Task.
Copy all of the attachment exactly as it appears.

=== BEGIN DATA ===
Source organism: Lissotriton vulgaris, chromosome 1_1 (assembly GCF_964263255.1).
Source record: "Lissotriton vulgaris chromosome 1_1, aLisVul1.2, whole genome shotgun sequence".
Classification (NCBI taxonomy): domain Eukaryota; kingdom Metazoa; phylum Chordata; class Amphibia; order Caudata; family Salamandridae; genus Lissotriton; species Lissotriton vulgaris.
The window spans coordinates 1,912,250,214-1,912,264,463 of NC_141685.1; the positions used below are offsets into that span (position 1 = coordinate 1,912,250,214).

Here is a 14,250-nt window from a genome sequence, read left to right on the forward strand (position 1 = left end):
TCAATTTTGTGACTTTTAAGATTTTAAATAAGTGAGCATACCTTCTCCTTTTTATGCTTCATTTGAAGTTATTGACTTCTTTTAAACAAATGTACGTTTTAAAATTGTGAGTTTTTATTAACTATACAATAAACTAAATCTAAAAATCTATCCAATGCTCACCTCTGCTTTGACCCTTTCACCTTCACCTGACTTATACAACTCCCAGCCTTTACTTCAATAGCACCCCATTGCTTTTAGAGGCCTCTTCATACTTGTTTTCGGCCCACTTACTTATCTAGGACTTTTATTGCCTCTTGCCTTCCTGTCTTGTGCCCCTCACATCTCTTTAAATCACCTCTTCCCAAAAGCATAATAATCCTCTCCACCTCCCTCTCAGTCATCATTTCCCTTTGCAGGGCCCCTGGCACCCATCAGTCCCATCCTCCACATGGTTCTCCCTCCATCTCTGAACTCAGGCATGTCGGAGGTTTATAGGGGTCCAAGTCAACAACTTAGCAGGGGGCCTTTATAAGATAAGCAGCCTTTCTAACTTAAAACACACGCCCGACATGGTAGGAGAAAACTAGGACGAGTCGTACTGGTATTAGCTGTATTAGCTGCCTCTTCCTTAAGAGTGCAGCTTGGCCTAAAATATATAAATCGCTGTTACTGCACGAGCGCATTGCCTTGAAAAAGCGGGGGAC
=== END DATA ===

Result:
Source organism: Lissotriton vulgaris, chromosome 1_1 (assembly GCF_964263255.1).
Source record: "Lissotriton vulgaris chromosome 1_1, aLisVul1.2, whole genome shotgun sequence".
Classification (NCBI taxonomy): domain Eukaryota; kingdom Metazoa; phylum Chordata; class Amphibia; order Caudata; family Salamandridae; genus Lissotriton; species Lissotriton vulgaris.
The window spans coordinates 1,912,250,214-1,912,264,463 of NC_141685.1; the positions used below are offsets into that span (position 1 = coordinate 1,912,250,214).

Here is a 14,250-nt window from a genome sequence, read left to right on the forward strand (position 1 = left end):
TCAATTTTGTGACTTTTAAGATTTTAAATAAGTGAGCATACCTTCTCCTTTTTATGCTTCATTTGAAGTTATTGACTTCTTTTAAACAAATGTACGTTTTAAAATTGTGAGTTTTTATTAACTATACAATAAACTAAATCTAAAAATCTATCCAATGCTCACCTCTGCTTTGACCCTTTCACCTTCACCTGACTTATACAACTCCCAGCCTTTACTTCAATAGCACCCCATTGCTTTTAGAGGCCTCTTCATACTTGTTTTCGGCCCACTTACTTATCTAGGACTTTTATTGCCTCTTGCCTTCCTGTCTTGTGCCCCTCACATCTCTTTAAATCACCTCTTCCCAAAAGCATAATAATCCTCTCCACCTCCCTCTCAGTCATCATTTCCCTTTGCAGGGCCCCTGGCACCCATCAGTCCCATCCTCCACATGGTTCTCCCTCCATCTCTGAACTCAGGCATGTCGGAGGTTTATAGGGGTCCAAGTCAACAACTTAGCAGGGGGCCTTTATAAGATAAGCAGCCTTTCTAACTTAAAACACACGCCCGACATGGTAGGAGAAAACTAGGACGAGTCGTACTGGTATTAGCTGTATTAGCTGCCTCTTCCTTAAGAGTGCAGCTTGGCCTAAAATATATAAATCGCTGTTACTGCACGAGCGCATTGCCTTGAAAAAGCGGGGGAC